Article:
- Morgan v. Sundance, Inc. In this 9-0 decision again penned by Justice Kagan, the Court held a party does not have to show prejudice to find a party waived its right to compel arbitration. In most cases, a party can be found to have waived a contractual right if it knew of the right but acted inconsistently with that knowledge. Until this case, waivers of arbitration were treated differently. There had been an FAA specific rule that a party waived its contractual right to arbitration only if it knew of the right, but acted inconsistently with that right and prejudiced the other side by its inconsistent actions. In Morgan, an employer delayed filing a motion to dismiss a federal action to compel the case into arbitration until after an unsuccessful arbitration. The Supreme Court determined that prejudice to the other side did not need to be established. The Court stripped away the prejudice requirement to put contractual waivers of arbitration on the same footing as other waivers of contractual rights.
- Southwest Airlines Co. v. Saxon. This was an 8-0 decision written by Justice Thomas (Justice Barrett took no part in the consideration of this case). Using cannons of statutory construction, the Court found that Section 1 of the FAA (which exempts workers engaged in foreign and interstate commerce) exempted airplane cargo handlers from a requirement to arbitrate. In this case, Ms. Saxon brought a putative class action suit against Southwest Airlines under the Fair Labor Standards Act seeking unpaid overtime. Because Ms. Saxon’s employment contract required her to arbitrate wage disputes individually, the airline sought to send her case to arbitration. The Court found that Ms. Saxon was exempt from arbitration under Section 1 of the FAA because her cargo handling duties for the airline caused her to be engaged in foreign or interstate commerce.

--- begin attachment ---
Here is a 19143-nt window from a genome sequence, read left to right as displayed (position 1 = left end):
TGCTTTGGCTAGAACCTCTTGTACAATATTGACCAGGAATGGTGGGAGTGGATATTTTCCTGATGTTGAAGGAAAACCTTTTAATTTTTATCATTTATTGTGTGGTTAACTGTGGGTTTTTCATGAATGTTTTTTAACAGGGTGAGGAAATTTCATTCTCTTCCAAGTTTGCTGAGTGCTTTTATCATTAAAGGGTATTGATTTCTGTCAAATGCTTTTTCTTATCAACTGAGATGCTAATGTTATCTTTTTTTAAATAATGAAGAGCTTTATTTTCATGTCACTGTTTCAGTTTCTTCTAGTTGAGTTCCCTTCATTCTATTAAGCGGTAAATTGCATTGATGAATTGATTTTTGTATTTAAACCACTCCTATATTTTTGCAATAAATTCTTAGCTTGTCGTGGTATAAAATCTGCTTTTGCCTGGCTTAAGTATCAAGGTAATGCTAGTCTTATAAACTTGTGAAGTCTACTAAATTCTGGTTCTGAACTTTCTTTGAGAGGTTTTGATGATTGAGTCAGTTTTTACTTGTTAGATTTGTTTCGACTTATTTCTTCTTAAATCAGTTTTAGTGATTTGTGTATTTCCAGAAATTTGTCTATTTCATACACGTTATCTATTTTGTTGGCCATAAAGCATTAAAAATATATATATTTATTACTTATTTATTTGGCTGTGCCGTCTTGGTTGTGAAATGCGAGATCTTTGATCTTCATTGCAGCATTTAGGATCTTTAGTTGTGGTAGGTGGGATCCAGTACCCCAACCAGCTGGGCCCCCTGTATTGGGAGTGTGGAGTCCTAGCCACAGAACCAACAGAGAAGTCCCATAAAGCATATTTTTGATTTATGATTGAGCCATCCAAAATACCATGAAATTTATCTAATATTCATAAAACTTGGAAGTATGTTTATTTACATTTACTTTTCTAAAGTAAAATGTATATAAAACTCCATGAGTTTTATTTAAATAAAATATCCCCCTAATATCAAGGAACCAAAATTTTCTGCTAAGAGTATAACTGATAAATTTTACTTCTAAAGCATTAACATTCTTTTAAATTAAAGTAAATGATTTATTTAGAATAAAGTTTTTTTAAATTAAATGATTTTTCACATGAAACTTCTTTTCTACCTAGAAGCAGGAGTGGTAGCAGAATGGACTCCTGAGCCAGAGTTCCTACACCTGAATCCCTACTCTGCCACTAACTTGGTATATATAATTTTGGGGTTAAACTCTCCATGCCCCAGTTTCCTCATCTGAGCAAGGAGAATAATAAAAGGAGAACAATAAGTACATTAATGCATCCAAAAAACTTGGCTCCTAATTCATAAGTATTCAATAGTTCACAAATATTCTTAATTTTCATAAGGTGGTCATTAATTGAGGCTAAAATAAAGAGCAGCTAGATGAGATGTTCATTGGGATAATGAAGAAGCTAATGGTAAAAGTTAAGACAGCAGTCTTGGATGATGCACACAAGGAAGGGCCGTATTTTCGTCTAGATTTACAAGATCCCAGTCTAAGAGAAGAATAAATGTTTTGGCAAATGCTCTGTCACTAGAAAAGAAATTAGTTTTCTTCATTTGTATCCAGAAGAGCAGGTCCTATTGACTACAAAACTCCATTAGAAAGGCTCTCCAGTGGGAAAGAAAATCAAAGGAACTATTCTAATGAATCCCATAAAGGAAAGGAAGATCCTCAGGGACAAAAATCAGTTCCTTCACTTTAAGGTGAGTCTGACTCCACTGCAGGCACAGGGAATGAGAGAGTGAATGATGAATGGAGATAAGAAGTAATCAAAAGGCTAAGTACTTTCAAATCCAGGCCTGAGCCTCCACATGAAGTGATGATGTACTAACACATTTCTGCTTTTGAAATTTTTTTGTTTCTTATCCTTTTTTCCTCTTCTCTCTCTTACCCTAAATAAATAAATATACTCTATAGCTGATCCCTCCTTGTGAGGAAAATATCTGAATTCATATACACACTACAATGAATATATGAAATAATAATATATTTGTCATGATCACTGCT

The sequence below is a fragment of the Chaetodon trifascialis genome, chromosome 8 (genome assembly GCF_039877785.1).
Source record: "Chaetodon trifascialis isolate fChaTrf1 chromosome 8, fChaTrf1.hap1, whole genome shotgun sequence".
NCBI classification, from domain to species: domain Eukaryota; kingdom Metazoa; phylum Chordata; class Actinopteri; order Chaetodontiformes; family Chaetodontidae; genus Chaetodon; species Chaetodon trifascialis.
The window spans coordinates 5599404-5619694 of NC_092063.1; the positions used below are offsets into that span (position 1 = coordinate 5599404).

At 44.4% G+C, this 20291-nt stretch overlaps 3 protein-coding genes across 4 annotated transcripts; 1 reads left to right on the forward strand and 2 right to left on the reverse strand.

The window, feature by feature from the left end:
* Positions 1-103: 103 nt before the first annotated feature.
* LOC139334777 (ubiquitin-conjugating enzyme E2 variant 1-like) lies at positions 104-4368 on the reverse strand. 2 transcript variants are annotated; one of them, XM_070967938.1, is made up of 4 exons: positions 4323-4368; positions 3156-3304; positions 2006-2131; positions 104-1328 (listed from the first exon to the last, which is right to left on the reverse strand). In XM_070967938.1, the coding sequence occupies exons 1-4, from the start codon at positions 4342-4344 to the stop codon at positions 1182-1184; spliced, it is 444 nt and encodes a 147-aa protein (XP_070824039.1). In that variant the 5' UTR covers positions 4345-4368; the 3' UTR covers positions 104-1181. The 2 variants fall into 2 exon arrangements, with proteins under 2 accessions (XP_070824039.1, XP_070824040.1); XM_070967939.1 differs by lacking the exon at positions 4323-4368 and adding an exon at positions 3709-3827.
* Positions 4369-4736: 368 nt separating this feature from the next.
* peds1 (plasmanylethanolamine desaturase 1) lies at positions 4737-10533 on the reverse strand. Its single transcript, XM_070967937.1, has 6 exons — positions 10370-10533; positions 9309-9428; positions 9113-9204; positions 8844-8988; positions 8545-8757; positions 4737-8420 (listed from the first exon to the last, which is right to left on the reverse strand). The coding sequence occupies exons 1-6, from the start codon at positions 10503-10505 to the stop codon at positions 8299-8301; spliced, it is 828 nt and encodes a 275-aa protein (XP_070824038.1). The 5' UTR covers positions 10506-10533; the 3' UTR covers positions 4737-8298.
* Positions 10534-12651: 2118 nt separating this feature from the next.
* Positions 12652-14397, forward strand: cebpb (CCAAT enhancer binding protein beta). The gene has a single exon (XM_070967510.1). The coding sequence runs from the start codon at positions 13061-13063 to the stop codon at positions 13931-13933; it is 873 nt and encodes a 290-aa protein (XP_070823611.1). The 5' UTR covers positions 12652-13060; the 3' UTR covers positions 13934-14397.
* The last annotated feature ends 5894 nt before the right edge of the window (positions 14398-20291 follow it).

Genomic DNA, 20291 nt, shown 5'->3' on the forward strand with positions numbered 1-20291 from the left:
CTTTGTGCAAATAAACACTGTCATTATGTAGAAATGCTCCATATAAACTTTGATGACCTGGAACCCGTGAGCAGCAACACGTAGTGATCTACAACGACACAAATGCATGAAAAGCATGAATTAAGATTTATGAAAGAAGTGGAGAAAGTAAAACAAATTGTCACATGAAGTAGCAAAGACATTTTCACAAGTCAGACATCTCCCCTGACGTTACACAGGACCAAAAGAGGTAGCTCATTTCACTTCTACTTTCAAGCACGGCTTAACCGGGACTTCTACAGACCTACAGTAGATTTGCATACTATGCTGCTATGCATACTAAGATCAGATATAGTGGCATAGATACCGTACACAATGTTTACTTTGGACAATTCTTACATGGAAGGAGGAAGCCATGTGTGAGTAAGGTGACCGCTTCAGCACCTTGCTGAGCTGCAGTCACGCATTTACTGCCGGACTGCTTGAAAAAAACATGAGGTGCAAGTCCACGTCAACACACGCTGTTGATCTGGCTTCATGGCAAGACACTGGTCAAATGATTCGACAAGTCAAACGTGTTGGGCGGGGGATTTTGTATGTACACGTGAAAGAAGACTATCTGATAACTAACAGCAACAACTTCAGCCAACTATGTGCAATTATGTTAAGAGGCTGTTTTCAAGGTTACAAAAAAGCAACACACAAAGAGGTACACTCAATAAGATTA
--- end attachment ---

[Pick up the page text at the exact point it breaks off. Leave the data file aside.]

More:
- Viking River Cruises v. Moriana. This was an 8-1 decision authored by Justice Alito. It struck a blow for class and collective actions brought under California’s Private Attorneys General Act (PAGA). The Court found the FAA preempts a rule of the PAGA that would invalidate contractual waivers of the right to assert representative PAGA claims. Specifically, the Court held employers can enforce arbitration agreements to the extent they require employees to arbitrate individual claims, even those that arise under the PAGA. Once an employee’s individual claims are compelled to arbitration, the employee necessarily lacks standing to represent a class of aggrieved individuals under the PAGA.
On Nov. 5, 2021, the Secretary of Labor, acting through the Occupational Safety and Health Administration (OSHA), responded to the spread of COVID-19 and its variants by imposing a vaccine mandate on all employers with at least 100 employees. The mandate exempted workers who tested weekly and wore a mask. Immediately after it was issued, the mandate was challenged in several district courts and its application stayed. Appeals of the district court cases were consolidated before the Sixth Circuit Court of Appeals. In December 2021, SCOTUS Court granted an application for emergency relief after the Sixth Circuit lifted the stay. In National Federal of Independent Business v. Department of Labor, a 6-3 decision, issued per curiam, the Court reinstated the stay, finding the Secretary of Labor had overstepped Congressional authority granted by OSHA. The Court held that the power to deal with the pandemic rests with Congress and the states. OSHA subsequently withdrew the vaccine mandate.